ELLIJAY, Ga. – Gilmer County and its Probate Court are deep amid recounting ballots today as they join in what Chief Registrar Tammy Watkins is calling both an audit and a recount for the Presidential Election of 2020.
A major stress on certain county offices, this major process has drawn in employees from both the Probate Office and Registrar’s Office to undertake recounting every one of the 16,576 ballots cast in Gilmer County, according to viewers and officials present at the recount.
Begun on Friday, November 14, 2o20, the process is being undertaken in the Jury Assembly Room of the Gilmer County Courthouse. Gilmer Probate Judge Scott Chastain said they used the Jury Assembly Room to allow public access and viewing of the audit, as required by law. However, he said the room also allowed for social distancing between tables and for space so that one table would not accidentally hear someone from the next table over possibly causing some confusion.
Chastain told FYN that the process was going well on Friday, and they have been looking at the progress daily. Scheduled to count through today and ending tomorrow, Tuesday, November 17, 2020, they actually have until midnight on Wednesday to finish the count. This means that if something happens, the county does have a buffer of one extra day just in case.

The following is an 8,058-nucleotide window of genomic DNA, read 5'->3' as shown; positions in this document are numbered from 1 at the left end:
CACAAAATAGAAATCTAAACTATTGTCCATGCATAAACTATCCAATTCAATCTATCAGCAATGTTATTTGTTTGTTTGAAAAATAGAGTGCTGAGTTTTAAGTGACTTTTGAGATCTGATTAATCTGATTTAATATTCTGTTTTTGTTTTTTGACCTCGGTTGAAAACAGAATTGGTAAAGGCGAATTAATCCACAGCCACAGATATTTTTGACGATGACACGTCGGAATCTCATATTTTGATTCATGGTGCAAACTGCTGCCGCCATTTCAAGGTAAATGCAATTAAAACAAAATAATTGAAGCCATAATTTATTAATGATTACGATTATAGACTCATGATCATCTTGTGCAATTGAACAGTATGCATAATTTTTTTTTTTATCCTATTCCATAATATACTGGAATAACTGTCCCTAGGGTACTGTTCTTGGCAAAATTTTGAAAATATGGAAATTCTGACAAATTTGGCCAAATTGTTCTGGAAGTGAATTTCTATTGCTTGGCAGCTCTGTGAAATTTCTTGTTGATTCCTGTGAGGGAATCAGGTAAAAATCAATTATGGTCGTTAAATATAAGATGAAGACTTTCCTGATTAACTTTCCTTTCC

Nearly twenty people at some times helping the process with including some floating staff that comes and goes, Chastain said that eleven core people including the elections review board are constantly working through the process.
Chastain and Watkins are both confident in the speed they have been accomplishing the task and are both fully confident in finishing in the scheduled time.
One of the major points of note in this process, those involved in recounting the ballots are only counting the presidential election. Chastain said this was a concern of his in the beginning. He worried that they would be needing to recount every vote in every race. Instead, focusing only on the presidential race is also helping in accomplishing the recount and audit with speed.
Moving forward, two very different outcomes could mean two very different futures for Georgia. Should the audit come up with different numbers than what the computers accounted for, Chastain said, “When we’re finished statewide, my hope is what the machines said is what we come up with. Because if we have different numbers than the machines, it’s not going to be a good situation statewide.”
Chief Registrar Tammy Watkins echoed a similar thought saying that the recount could prove to be a test for the election equipment statewide. Watkins has also voiced, in previous interviews, her faith in Gilmer’s elections staff and poll workers and has been happy with the efforts that Gilmer has put forth in elections.
This specific election has seen records broken in terms of those visiting in early voting as well as absentee ballots. Yet, this phrase is beginning to lose some of its impact as Gilmer has repeatedly increased in the numbers this year in each of the election days throughout local, state, and federal offices.
Regardless of what the audit comes up with, some are still concerned that hand counts could become a common thing in future elections with parties constantly claiming instances of voter fraud and suppression as well as other things. However, nothing concrete has been reported yet.